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After a half decade away The Believer has returned home to McSweeney’s. To celebrate the momentous occasion, we’ve dug through our archives and found an extremely limited number of classic and timeless issues for your purchasing pleasure. Once these are gone, they’re gone forever.

The Believer’s summer issue features work by Álvaro Enrigue and Nell Zink, Gary Greenberg and Bijan Stephen, as well as interviews with Robert Coover, Amber Tamblyn, Charles Yu and Lev Grossman, the New York Public Library’s Paul Holdrengräber, and the Wooster Group’s Elizabeth LeCompte. Among many other things, it explores the man who became an unwilling inspiration for Jim Jones, the personal story of a woman named after her father’s deceased first child, and the work of the mail-artist Ray Johnson. There are also poems by Rae Armantrout, Michael McGriff, Stephen Burt, and Andrew Nurkin.

Read Adam Morris’s essay on James Jones in its entirety, right here.

This issue is also available as an ebook. You can purchase it from Barnes and Noble, iTunes, Amazon, and elsewhere.

Table of Contents:

Pockets of Resistance by Catherine Foulkrod
The formation and continuing aftereffects of China’s post-Mao fashion craze.

How to Send Things to Germany by Nell Zink
A continuing series of essential advice.

The Divine Inspiration of Jim Jones by Adam Morris
While he worked to expand the Peoples Temple, Jim Jones took a pilgrimage to Pennsylvania to meet God in heaven.

“First Date”: a new poem by Bob Hicok

“Abstract Expressionism”: a new poem by Andrew Nurkin

The Confidence Man by Gary Greenberg
In which the possibility that psychiatry is a diddle is discussed, with particular attention paid 
to the placebo effect and the talking cure.

“Shooting Possums from the Back Porch of Roger’s Bar”: a new poem by Michael McGriff

What’s in a Necronym? by Jeannie Vanasco
“I am named after the daughter my father lost.”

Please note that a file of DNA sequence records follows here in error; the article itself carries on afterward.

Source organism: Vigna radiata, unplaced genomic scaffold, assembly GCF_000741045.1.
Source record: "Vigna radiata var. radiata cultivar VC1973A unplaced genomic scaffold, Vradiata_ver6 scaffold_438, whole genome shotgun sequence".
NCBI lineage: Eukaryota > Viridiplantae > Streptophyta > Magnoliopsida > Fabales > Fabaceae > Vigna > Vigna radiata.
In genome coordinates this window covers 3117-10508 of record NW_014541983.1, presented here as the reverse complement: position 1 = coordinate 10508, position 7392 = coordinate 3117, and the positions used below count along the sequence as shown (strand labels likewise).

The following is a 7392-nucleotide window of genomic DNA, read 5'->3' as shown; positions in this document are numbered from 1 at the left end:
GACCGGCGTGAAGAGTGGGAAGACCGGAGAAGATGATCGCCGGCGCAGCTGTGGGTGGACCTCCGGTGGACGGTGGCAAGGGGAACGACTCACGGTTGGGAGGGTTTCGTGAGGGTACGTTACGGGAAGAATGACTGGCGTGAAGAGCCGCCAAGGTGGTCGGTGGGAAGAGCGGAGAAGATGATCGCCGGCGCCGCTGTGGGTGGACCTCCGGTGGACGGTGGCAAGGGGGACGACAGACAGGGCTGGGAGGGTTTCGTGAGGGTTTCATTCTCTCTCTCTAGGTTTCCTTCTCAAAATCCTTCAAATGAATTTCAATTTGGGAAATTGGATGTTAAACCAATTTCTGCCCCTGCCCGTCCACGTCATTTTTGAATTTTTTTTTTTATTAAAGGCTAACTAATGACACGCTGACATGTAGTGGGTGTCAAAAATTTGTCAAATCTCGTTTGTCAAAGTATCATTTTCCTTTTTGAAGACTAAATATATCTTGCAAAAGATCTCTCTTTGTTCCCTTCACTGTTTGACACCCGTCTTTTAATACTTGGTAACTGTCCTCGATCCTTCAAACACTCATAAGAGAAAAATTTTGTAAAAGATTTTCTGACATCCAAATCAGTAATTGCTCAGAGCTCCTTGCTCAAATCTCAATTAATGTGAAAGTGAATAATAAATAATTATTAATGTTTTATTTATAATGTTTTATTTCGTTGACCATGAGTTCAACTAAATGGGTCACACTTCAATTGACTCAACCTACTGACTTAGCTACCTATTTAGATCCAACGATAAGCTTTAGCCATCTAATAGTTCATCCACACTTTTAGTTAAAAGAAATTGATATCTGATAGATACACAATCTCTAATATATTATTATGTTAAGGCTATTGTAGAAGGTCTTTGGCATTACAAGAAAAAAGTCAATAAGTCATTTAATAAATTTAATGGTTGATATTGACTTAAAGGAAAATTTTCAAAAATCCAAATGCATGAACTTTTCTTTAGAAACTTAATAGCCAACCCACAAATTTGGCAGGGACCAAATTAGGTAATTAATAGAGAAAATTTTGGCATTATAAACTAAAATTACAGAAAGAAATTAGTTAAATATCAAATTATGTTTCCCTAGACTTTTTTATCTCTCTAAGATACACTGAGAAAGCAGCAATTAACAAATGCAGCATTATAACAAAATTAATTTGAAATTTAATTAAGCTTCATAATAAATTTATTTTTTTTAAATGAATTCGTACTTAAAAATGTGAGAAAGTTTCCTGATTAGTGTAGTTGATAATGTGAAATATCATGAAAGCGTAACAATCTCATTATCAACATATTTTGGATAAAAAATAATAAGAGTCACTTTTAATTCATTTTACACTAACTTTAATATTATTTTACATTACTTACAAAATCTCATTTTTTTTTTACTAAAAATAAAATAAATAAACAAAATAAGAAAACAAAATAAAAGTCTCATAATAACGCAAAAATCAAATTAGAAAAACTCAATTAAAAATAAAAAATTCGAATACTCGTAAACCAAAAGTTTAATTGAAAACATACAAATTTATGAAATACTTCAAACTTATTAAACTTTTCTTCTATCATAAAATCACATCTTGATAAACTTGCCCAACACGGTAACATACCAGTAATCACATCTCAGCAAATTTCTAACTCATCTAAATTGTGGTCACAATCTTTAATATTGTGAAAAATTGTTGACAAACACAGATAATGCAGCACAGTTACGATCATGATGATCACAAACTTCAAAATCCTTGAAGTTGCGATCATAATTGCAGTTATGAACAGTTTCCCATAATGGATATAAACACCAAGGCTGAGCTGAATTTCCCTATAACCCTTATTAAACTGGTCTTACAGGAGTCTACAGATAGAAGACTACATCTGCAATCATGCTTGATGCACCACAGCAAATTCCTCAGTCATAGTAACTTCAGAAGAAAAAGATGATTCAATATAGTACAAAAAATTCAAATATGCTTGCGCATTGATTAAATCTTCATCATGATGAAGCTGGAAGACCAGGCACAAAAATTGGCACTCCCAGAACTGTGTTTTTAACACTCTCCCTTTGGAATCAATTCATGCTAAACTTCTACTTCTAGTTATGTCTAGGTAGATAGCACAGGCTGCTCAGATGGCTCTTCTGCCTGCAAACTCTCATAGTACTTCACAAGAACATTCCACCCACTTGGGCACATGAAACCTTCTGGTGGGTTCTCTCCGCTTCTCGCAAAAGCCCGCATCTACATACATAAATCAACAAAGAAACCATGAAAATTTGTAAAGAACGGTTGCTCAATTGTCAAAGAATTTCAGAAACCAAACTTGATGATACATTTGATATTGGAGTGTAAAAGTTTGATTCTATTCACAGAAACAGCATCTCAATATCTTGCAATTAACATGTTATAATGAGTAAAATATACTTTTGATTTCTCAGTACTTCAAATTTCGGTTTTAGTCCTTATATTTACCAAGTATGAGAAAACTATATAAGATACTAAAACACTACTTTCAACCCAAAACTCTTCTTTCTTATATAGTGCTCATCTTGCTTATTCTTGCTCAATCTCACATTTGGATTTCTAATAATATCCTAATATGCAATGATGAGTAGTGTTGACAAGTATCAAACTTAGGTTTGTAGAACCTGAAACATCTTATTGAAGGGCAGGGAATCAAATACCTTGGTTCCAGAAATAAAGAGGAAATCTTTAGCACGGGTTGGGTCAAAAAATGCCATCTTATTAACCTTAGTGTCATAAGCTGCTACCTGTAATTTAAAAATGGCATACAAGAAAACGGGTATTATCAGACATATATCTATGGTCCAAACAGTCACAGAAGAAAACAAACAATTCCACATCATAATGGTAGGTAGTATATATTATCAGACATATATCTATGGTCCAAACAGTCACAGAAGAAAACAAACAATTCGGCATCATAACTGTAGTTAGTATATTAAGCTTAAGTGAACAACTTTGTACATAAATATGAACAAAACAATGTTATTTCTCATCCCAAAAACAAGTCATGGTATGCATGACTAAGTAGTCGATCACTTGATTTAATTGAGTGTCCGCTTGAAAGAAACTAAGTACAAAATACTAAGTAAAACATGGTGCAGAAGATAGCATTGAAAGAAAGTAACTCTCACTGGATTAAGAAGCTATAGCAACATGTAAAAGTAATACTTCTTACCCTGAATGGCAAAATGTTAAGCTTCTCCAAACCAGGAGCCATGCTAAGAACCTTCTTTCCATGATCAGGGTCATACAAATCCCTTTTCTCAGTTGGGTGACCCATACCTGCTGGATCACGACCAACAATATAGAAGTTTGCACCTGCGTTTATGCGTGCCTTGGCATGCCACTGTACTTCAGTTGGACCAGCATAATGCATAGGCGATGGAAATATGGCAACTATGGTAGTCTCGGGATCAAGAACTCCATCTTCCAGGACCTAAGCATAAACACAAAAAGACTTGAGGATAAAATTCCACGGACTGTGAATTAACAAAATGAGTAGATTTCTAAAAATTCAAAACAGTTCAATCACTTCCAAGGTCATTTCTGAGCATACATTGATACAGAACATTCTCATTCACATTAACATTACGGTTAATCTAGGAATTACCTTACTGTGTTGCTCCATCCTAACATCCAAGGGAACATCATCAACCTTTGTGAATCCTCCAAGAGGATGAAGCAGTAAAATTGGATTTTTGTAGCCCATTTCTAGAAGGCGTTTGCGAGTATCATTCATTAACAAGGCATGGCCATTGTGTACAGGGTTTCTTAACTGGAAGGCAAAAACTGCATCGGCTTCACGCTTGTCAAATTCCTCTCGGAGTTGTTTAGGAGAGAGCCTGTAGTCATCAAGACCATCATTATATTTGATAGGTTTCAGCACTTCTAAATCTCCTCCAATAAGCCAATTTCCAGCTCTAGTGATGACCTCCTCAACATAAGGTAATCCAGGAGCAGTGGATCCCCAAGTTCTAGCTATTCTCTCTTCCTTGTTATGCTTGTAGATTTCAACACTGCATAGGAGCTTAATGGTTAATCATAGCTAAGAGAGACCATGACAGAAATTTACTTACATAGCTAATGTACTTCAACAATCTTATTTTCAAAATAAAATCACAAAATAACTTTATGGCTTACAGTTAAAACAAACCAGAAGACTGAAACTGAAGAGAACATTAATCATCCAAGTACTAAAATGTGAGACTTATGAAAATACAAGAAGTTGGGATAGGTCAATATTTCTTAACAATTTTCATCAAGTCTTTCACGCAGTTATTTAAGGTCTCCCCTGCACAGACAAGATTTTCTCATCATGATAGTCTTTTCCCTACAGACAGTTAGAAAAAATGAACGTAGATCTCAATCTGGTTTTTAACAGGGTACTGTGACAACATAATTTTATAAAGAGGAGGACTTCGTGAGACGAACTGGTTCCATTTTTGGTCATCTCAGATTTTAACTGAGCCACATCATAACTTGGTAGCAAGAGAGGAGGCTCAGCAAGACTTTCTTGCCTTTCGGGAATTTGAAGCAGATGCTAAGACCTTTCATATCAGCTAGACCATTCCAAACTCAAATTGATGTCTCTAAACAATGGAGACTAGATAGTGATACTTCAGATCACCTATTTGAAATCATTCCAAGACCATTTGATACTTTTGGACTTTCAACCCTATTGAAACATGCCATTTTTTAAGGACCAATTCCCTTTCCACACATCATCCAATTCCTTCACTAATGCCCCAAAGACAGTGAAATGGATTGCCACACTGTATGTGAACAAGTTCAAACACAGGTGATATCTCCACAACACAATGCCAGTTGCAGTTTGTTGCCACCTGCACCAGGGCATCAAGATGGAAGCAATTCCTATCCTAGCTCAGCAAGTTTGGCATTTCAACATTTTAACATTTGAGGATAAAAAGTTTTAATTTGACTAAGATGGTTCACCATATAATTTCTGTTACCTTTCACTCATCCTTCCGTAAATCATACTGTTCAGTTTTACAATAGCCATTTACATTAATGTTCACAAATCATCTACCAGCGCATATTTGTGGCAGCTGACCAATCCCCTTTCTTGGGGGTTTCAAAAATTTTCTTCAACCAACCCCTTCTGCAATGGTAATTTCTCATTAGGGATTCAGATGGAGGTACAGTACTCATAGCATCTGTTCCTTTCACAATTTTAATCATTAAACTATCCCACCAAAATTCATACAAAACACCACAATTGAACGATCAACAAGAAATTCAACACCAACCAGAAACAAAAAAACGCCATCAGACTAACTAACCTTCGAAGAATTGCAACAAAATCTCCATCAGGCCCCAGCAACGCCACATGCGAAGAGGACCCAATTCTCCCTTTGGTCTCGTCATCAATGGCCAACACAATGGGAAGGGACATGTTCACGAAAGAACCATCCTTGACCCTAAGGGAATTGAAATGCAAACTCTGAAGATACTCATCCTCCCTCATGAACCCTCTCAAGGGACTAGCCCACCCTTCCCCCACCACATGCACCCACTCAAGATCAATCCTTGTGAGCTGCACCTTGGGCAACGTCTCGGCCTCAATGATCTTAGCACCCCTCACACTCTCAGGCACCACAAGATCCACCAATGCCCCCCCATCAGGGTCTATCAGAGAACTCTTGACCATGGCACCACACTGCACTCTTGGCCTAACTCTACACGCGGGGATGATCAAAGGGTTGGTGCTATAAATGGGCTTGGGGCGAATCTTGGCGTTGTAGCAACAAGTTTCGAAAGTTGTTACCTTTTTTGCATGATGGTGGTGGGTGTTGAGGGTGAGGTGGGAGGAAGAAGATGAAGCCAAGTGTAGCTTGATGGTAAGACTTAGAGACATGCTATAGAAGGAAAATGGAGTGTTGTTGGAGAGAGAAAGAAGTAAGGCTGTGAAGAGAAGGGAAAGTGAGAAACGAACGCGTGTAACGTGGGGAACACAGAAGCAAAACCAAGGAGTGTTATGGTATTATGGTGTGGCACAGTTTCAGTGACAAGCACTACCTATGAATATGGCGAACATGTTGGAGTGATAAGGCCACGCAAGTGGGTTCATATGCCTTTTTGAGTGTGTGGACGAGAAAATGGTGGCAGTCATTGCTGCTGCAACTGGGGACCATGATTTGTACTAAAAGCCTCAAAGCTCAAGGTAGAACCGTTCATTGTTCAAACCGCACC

A Common Language by Kristina Shevory
Ron Capps served in Rwanda, Darfur, Kosovo, Eastern Congo, Afghanistan, and Iraq. When he got back, writing was the only thing that could truly bring him home again.

Descending Night by Elisabeth Donnelly
The cruel fate of Audrey Munson,
who learned that physical beauty can be as valuable as government bonds and as dangerous as a curse.

(Untitled) by Mary Mann
The life and work of the artist 
Ray Johnson, examined in part through an analysis of his 1969 collage Feeting Poster.

“Comics” by edited by Alvin Buenaventura

El Vocho: A Familiar Subject by Álvaro Enrigue
An elegy for the twilight years of Mexico’s late party dictatorship upon the occasion of the rise of a third nation of narcoterrorism.

What the Swedes Read by Daniel Handler

The Eleventh Annual Believer Book Award: Short List

Robert Coover interviewed by Aaron Shulman
“Some ways of naming a generation are fruitful and some are not. Postmodernism is not. It doesn’t really say anything.”

“Canary”: a new poem by Rae Armantrout

Schema: Top 100 US Drug Brand Names by Shoshana Akabas

The Fifth Annual Believer Poetry Award: Short List

Paul Holdengräber interviewed by Lane Koivu
“In a way I’m asking from the public 
the most precious commodity that anybody has, which is time.”

Jimmy Robert interviewed by Jude Stewart
In which an artist discusses making a particular work.

Symposium: A discussion on (mostly) books as they relate to the theme of wildlife.
Tim Sheedy on the orangutan, Donna Kozloskie on the rising floodwaters, Stephen Burt on swans at JFK, Megan Pugh on a poetic doomsday prophecy, Monica Westin on vegetal being, and Bijan Stephen on spillover.

Elizabeth LeCompte interviewed by Hillar Liitoja
“I’m not a person who loves to see everything fall apart all the time, but I realize that sometimes that has to happen to make something more.”

Amber Tamblyn interviewed by Rachel Matlow
“If you’re doing something that terrifies you, most likely you’re doing the right thing.”

Charles Yu interviewed by Lev Grossman
“I once thought as you do. Lately I’ve been getting more interested in borders. I get a lot of enjoyment out of playing the different conventions of literary fiction and fantasy off each other.”